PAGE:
Into The Woods



Cherry and maple, walnut and pecan. These are just four of the deliciously beautiful wood species that are part of the snowballing trend of laying out hardwood floors in desert homes.

For years, homeowners who love the richness and warmth of wood flooring have been reluctant to forgo conventional tile and carpet options for the luster of wood planks. Concern about maintenance in the intense desert climate has been the eternal hurdle. But here’s the good news: Thanks to advancing techniques in fabrication and finishing, local architects and designers have begun integrating a variety of natural woods into desert domiciles with fabulous results. From model homes at The Villas of Mirada to remodeled homes in Mission Hills, wood floors are branching out and becoming more desirable — and attainable — by the day.

Wood flooring comes in a variety of styles and species — both standard and exotic. Costs can range anywhere from $15 to $100 per square foot. Generally, the higher the price, the higher the quality and craftsmanship. Solid hardwood flooring is crafted from one piece of wood from top to bottom; engineered flooring has layers of wood pressed together with grains running in different directions; and acrylic-impregnated floors have acrylic injected into the wood for extra durability. Wood flooring styles include strip, plank, and parquet (patterned), and may be accented with specialty design elements such as borders, medallions, mixed media accents, and hand-distressing techniques. What’s more, wood floors can also be used with radiant heating for those chilly winter mornings.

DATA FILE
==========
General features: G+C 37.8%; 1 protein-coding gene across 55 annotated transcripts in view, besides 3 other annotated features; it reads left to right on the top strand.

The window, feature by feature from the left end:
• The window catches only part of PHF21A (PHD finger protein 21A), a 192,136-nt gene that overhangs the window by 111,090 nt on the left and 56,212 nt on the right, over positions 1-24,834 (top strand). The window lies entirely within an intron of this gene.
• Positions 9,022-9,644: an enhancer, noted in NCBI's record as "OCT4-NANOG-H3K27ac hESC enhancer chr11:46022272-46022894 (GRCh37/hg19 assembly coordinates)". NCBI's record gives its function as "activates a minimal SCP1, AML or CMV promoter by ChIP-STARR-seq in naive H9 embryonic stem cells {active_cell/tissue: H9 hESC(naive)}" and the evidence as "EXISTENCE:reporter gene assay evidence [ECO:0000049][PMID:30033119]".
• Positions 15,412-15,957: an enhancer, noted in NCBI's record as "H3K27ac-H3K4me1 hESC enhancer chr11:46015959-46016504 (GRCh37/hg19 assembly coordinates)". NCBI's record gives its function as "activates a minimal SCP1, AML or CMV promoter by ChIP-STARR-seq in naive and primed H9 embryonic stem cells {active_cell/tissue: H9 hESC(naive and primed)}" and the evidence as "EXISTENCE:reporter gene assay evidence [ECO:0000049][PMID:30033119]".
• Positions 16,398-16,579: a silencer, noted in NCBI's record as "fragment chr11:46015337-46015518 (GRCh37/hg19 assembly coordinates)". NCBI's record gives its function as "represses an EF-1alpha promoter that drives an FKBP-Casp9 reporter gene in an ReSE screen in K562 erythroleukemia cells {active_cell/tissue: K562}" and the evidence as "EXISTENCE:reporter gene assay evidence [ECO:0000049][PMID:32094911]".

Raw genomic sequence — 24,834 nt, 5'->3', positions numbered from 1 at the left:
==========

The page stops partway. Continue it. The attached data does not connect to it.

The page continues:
According to the National Wood Flooring Association, in a national survey of real estate agents, 90 percent said that homes with wood flooring sell faster and for higher prices than homes without it.

Recent local successes with wood flooring are a testament to the fact that the new generation offers a long-term value to a home and a timeless beauty that is surprisingly easy to maintain.

“Wood has charm,” says Richard Hirsch, CEO and founder of Richard~Marshall Fine Flooring Inc. “Designers, architects, and especially homeowners love wood flooring — it’s easier on the body and it’s beautiful.” Having worked in the flooring industry for 45 years, Hirsch knows that design professionals are always on the lookout for new aesthetic applications. “Wood presents an opportunity to dramatically change an overall appearance and provides a special palette to balance the décor,” he adds.

Hirsch’s 140,000-square-foot facility headquartered in Los Angeles produces Olde Boards®: handcrafted, shoppe-finished, solid hardwood flooring reminiscent of Old World European wood floors. Richard~Marshall uses a proprietary finish that contains, among other ingredients, natural tung oil. “Tung oil was developed in China centuries ago to use on boats and on wood that was being exposed to moisture,” Hirsch explains. “It breaths and it’s very durable.” Properly cared for, Richard~Marshall flooring never requires sanding; the color and finish can also easily be restored, especially in areas exposed to heavy traffic or sunlight. Richard~Marshall’s collections also include product lines such as Deco Boards, which can be found in several residential communities in the valley, among them Bighorn Golf Club, The Vintage Club, The Villas at Mirada, and The Hideaway.